Does penis violence make you queasy? And I don’t mean violence committed by penises, but violence committed against them. Punches, drill bits spinning Candiru-style up the urethra, or tri-hooked fishing lures pierced through a guy’s dongle then yanked… if so, then you just may want to skip the new Australian film, The Horseman.
Still with me? On with the review…
The Horseman opens with an exterminator named Christian (Peter Marshall) visiting a house and brutally beating the owner into submission. He takes a crowbar to the man’s home with equal enthusiasm, and it’s revealed this may have something to with a porn tape, an overdose, and Christian’s dead daughter. He moves forward from there, finding and eliminating the men he feels are responsible for his daughter’s death, and each step seems to eradicate his humanity more and more. The only light in his life shines from within a young hitchhiker named Alice (Caroline Marohasy) he picks up along his journey. She’s a stand-in for his daughter in many ways, but his attempts to do right this time come into conflict with the swathe of revenge he’s cutting throughout Australia. The results are bleak, bloody, and ultimately depressing.
Character development is almost non-existent in The Horseman in favor of a focus on scenes of pure emotion… although most of that emotional display comes in the form of brutal and gritty violence. And that action is the film’s biggest strength. Fights aren’t stylistic or beautiful like the combat in Ong Bak 2… in fact they feel almost unrehearsed and lacking choreography at times. They’re savage brawls fueled by rage and survival and can be extremely painful (albeit exhilarating) to watch.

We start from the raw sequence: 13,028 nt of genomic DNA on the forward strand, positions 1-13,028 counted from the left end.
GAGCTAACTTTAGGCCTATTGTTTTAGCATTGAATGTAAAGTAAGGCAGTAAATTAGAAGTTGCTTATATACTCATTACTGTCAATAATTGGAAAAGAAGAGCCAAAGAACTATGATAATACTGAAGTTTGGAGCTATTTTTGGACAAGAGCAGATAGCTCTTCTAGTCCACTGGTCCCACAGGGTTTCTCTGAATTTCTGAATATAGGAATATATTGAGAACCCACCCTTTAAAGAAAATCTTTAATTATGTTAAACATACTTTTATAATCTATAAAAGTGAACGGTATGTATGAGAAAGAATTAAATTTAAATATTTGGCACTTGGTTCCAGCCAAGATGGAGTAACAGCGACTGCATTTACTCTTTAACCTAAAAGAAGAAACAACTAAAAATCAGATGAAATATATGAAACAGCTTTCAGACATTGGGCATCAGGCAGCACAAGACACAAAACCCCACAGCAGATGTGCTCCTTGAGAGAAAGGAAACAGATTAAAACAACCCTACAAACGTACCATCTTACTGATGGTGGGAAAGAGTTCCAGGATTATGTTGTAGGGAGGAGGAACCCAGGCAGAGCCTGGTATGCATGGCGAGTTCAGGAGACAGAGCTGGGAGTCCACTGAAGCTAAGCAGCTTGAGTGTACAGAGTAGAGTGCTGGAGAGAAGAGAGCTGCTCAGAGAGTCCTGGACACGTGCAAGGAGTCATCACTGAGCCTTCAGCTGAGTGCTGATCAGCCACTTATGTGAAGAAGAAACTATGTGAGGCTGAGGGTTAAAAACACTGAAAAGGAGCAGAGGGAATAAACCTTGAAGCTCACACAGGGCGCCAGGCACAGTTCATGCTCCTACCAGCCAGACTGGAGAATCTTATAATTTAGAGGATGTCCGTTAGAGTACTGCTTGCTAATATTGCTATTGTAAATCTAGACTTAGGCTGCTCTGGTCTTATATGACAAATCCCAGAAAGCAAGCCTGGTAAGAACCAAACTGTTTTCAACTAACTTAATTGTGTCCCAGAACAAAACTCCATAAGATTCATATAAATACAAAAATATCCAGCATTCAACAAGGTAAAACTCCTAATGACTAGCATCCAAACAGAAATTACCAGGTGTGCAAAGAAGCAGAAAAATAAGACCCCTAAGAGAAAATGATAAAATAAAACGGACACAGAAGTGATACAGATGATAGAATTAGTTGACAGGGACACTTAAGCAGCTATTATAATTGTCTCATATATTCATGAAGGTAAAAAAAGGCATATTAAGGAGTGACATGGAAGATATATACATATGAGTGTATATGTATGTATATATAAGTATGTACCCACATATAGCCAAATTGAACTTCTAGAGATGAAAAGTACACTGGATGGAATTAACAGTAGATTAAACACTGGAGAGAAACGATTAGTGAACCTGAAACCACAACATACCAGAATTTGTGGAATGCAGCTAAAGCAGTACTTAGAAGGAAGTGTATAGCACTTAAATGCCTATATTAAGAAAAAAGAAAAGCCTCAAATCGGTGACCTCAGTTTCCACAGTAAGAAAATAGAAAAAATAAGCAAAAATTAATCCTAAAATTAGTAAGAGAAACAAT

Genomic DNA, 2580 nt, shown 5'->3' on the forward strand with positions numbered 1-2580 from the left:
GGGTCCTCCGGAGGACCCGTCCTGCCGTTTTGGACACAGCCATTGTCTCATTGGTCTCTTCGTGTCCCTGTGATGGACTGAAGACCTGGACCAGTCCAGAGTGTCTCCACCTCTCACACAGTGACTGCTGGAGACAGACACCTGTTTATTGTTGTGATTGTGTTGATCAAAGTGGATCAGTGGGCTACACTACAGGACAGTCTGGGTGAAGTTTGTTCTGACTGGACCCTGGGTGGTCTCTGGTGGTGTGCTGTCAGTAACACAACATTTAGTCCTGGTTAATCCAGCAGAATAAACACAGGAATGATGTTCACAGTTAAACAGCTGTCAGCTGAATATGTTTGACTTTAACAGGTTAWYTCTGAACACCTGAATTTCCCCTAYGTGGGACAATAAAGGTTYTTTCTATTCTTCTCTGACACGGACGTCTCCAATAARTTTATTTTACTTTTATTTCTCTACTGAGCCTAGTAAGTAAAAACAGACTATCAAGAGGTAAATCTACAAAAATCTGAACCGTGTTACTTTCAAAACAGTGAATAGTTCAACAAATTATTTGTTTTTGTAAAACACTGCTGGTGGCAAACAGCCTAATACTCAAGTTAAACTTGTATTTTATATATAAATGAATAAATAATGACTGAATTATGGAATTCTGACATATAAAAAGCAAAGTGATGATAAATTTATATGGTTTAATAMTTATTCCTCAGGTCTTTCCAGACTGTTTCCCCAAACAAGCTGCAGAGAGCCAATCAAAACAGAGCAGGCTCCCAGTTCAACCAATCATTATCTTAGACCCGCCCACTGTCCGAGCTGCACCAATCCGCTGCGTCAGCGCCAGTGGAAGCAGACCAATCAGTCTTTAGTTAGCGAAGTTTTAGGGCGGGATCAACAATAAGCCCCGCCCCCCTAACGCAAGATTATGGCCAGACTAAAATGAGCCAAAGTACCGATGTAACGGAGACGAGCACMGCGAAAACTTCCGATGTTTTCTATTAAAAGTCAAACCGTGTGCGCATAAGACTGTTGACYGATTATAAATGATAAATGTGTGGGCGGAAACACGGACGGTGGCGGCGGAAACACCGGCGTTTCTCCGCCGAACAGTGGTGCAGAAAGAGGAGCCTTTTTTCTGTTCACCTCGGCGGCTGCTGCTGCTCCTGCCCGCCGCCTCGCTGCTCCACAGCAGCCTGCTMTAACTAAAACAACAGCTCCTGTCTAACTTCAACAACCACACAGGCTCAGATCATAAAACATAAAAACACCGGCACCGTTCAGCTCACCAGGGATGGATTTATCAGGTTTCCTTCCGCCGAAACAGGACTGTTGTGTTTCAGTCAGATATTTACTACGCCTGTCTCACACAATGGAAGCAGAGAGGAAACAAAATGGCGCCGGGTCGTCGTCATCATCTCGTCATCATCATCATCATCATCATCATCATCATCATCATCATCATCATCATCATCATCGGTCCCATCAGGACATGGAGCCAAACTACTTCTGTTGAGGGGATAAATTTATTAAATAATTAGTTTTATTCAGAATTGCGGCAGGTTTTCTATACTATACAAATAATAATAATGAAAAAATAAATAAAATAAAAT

The Horseman‘s other strength is Marshall’s performance. We get glimpses of the man before his world collapses, and while more scenes like that would have made for a better film, Marshall makes the most of the situation. Loss and sadness briefly pour from his weathered face before he once again comes face to face with another one of the bad guys. His rage is evident and tangible and they fuel his actions throughout the many fights for his life. If he seems almost super-human at times, and he does, it’s almost acceptable in the context of his (and the film’s) singular desire… revenge at all costs. By the end of the movie the price is revealed to be fairly hefty indeed.
Director/writer Steven Kastrissios spoke after the SXSW screening and acknowledged the original cut was 2 1/2 hours long. That’s a full hour longer than the film as it stands now, and Kastrissios admits the missing scenes focused exclusively on character growth and exposition. This type of film may not need an extraordinary amount of talk or explanatory dialogue, but something more seems necessary. Opening the film with a brutal beat down may immediately grab an audience interested purely in bloodshed, but it makes it difficult to go back and show the transformation from normal man to vengeance-fueled madman.
The Horseman is a strong entrant into the revenge genre, but it’s almost exclusive focus on the violence and brutality leaves no room for character exploration and depth. It works as a purely visceral experience only. Several scenes are heavy with tension before during and after eruptions of violence, but the absence of any substantial back story or history means we don’t necessarily feel the loss that fuels him. That said, you’ll definitely feel the fish hooks through the scrotum…
Related Topics: SXSW